The present invention refers to an absorbent hygiene article such as a diaper, a pant diaper, a sanitary napkin, an incontinence guard etc. having colour changing properties at a selected temperature.

BACKGROUND OF THE INVENTION

The concept of indicating wetness in an absorbent article, especially a diaper, by a wetness indicator, which by a colour change indicates the presence of body fluid in the diaper, is previously known.

Thus a wetness indicating diaper is known through U.S. Pat. No. 5,197,958 provided by printing a pattern by a thermochromic ink on the exterior surface of the outer coversheet of a diaper. This pattern of thermochromic ink becomes visible or changes colour when a selected temperature is exceeded, adapted to indicate that the diaper has been wetted by body fluid.

EP-A-0 347 657 discloses a wetness indicating hot-melt adhesive which changes colour in response to the presence of moisture. The hot-melt adhesive contains particles of a dyestuff which is insoluble in the adhesive composition, but which are soluble in water. The hot-melt adhesive can be used in a diaper as a wetness indicator.

U.S. Pat. No. 5,167,652 discloses a moisture sensitive film produced by blending a copolyester with a moisture absorbing copolyamide. The film turns white when wetted. The film may be used as a diaper backsheet to indicate when the diaper has been wetted.

There is however a continuing need for improvement and for more sophisticated ways of indicating an increase or decrease in temperature in an absorbent article above a selected threshold value, for example in order to indicate the presence of body fluid, to indicate fever of the wearer or for visual and to enhance the customer product perception. Alternatively it may be desired to make a welding pattern more visible by means of a differing colour.

OBJECT AND MOST IMPORTANT FEATURES OF THE INVENTION

An object of the present invention is to provide a solution to the problems set out above and to suggest an absorbent article having colour changing properties with a high degree of flexibility when it comes to the choice of where and how the colour changing means is placed in the article. The process of incorporating the colour changing means in the article should further be simple. These and further objects have according to the invention been solved by the fact that that said absorbent article comprises thermochromic fibres.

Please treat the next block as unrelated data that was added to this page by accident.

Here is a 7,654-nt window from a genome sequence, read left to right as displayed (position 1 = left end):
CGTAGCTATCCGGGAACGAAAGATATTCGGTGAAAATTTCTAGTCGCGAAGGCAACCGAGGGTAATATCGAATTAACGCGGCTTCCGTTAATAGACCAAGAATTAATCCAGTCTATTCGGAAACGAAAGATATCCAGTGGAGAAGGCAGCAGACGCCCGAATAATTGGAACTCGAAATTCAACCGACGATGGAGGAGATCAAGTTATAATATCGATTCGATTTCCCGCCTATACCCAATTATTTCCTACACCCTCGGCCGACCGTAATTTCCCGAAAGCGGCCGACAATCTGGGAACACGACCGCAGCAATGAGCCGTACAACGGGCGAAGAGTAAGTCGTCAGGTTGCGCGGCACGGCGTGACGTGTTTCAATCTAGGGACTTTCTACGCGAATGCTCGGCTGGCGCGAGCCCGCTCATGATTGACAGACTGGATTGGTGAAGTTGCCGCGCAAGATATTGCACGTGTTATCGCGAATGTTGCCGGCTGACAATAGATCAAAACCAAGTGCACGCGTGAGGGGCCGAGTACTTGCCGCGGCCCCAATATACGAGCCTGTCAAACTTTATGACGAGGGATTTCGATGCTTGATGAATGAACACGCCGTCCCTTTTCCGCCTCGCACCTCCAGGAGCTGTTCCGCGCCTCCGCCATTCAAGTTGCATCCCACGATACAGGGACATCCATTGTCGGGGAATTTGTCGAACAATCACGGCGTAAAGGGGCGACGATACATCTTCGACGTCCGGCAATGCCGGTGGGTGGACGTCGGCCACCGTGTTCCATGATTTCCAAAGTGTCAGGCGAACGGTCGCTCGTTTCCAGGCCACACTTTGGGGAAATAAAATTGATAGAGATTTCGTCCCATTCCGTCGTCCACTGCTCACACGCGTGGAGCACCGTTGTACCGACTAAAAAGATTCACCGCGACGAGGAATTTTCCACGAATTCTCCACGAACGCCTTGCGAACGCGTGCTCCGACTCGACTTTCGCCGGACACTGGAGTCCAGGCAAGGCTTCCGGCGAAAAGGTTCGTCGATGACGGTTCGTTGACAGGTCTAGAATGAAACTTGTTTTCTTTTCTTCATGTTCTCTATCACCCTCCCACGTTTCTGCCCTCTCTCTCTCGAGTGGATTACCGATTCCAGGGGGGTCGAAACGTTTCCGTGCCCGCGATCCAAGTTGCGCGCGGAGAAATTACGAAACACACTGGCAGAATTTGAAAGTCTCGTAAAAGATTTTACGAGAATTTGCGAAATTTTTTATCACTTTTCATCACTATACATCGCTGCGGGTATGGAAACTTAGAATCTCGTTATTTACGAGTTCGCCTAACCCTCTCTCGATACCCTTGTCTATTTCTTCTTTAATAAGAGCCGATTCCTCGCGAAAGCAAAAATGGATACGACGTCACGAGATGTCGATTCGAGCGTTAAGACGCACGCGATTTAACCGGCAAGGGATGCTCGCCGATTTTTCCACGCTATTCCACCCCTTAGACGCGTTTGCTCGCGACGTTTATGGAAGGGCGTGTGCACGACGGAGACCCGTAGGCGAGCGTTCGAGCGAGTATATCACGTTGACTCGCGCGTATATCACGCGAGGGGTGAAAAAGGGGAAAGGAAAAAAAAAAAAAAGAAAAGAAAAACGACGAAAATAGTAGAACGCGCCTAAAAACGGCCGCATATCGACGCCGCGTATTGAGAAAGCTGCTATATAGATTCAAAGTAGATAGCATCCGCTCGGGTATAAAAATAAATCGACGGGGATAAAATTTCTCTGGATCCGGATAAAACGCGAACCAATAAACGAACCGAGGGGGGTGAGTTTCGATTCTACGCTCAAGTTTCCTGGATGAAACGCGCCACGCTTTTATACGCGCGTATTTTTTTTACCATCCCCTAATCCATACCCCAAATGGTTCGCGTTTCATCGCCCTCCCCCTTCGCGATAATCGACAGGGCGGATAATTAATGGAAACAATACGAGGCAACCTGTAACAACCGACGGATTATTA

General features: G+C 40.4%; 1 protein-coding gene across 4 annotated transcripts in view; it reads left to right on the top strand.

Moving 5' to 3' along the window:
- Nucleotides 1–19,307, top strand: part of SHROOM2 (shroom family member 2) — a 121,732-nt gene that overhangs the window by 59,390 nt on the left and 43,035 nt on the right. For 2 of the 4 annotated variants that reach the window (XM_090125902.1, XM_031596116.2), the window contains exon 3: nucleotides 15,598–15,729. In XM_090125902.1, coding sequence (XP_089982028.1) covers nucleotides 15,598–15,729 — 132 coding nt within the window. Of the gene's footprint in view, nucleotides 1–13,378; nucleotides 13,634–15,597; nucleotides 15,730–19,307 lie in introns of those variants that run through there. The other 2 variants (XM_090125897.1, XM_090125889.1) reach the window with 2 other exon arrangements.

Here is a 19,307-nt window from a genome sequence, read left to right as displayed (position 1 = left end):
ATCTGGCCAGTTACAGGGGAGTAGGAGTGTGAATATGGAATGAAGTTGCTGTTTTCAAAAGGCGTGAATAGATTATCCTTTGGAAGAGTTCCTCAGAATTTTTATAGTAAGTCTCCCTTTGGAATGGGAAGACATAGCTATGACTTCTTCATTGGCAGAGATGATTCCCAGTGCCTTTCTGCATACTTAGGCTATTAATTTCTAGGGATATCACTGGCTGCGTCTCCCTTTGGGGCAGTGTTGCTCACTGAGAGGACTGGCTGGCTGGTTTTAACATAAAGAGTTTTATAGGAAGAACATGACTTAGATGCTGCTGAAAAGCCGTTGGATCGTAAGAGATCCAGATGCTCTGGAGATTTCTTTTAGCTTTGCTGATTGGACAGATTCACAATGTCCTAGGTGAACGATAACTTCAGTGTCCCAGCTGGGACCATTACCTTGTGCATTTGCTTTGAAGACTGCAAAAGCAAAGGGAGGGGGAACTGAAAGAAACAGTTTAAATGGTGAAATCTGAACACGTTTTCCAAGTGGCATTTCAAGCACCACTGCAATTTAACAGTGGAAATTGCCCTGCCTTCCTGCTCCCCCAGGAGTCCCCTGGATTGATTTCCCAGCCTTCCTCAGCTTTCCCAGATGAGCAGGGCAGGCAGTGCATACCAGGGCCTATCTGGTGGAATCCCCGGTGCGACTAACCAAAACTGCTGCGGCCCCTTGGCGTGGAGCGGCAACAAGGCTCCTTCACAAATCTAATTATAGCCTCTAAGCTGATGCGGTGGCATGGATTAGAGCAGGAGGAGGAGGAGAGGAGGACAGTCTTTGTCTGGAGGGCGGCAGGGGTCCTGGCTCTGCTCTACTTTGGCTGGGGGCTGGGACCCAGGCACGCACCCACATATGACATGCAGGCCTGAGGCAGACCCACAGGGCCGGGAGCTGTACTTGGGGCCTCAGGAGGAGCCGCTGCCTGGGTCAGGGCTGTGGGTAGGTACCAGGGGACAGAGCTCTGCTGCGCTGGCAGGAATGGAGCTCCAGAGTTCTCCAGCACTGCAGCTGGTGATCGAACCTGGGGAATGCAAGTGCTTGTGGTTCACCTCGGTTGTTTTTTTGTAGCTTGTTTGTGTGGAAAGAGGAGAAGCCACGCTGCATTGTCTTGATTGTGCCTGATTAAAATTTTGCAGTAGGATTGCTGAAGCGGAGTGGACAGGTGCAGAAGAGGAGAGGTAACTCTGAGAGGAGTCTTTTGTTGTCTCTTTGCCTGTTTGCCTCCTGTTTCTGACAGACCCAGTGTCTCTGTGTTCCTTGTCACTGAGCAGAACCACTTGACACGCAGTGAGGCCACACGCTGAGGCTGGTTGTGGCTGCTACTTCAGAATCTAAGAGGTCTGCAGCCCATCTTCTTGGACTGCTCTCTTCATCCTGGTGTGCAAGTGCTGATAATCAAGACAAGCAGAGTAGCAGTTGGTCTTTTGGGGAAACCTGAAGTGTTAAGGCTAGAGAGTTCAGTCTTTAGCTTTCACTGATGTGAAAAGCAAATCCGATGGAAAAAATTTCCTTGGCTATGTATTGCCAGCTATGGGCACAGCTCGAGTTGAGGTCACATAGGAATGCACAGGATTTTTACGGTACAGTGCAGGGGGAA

The thermochromic fibres may be incorporated in different parts and components of the article. Thus in one aspect of the invention they are incorporated in the outer coversheet and/or a layer arranged between the outer coversheet and the absorbent structure.

According to one embodiment the outer coversheet comprises a fibrous layer containing at least 1% by weight, preferably at least 5%, more preferably at least 10% by weight and most preferably from 20 to 70% by weight, of said colour changing fibres, based on the weight of said fibrous layer in areas in which said thermochromic fibres are distributed. Thus if the thermochromic fibres are distributed in only in a limited area of a layer, the above concentrations should be calculated only on this limited area.

An entire layer may also consist of thermochromic fibres as the sole fibrous material, in which case the basis weight of such a layer should be at least 10 g/m2, preferably at least 15 g/m2.

Depending on what colour is used different amounts of thermochromic fibres in the layer may be used. For example for a yellow colour a higher amount of thermochromic fibres may be needed than for a black colour. In general the amount of thermochromic fibres should be sufficient to indicate a colour change.

In a further embodiment the fibrous layer containing the thermochromic fibres forms the external garment facing side of the outer coversheet.

In a still further embodiment the absorbent structure contains thermochromic fibres. According to one aspect of the invention the absorbent structure comprises at least 1% by weight, preferably at least 10% by weight and more preferably at least 20% by weight, of said thermochromic fibres, based on the total weight of said absorbent structure in areas in which said thermochromic fibres are distributed.

In a further aspect of the invention the absorbent article comprises a liquid pervious bodyside liner which contains thermochromic fibres.

In a still further aspect of the invention the article further comprises a liquid acquisition layer placed between the bodyside liner and the absorbent structure, wherein said acquisition layer contains thermochromic fibres.

In one embodiment of the invention the thermochromic fibres change colour at a temperature of between 25 and 43° C., preferably between 30 and 38° C.

In a further embodiment the article comprises at least two different types of thermochromic fibres having different colours and/or different trigger temperatures.

The invention further refers to the use of thermochromic fibres as a wetness indicator in an absorbent article. In this case it is preferred that the thermochromic fibres are incorporated in one or more of the following components of the absorbent article: the absorbent structure, the outer coversheet, a layer arranged between the outer coversheet and the absorbent structure and an acquisition layer.

Thermochromic fibres may further be used for enhance the customer product perception, and to increase the interaction between the user and the product, such as give play and learn features. One example would be to create colour imprints of hands etc. in an absorbent article. In this case the thermochromic fibres are incorporated in the outer coversheet of a diaper or pant diaper.

In a further embodiment thermochromic fibres are used as a fever indicator of a wearer of an absorbent article, wherein the thermochromic fibres are incorporated in one or more of the following components of the absorbent article: the inner coversheet, the acquisition layer and the absorbent structure.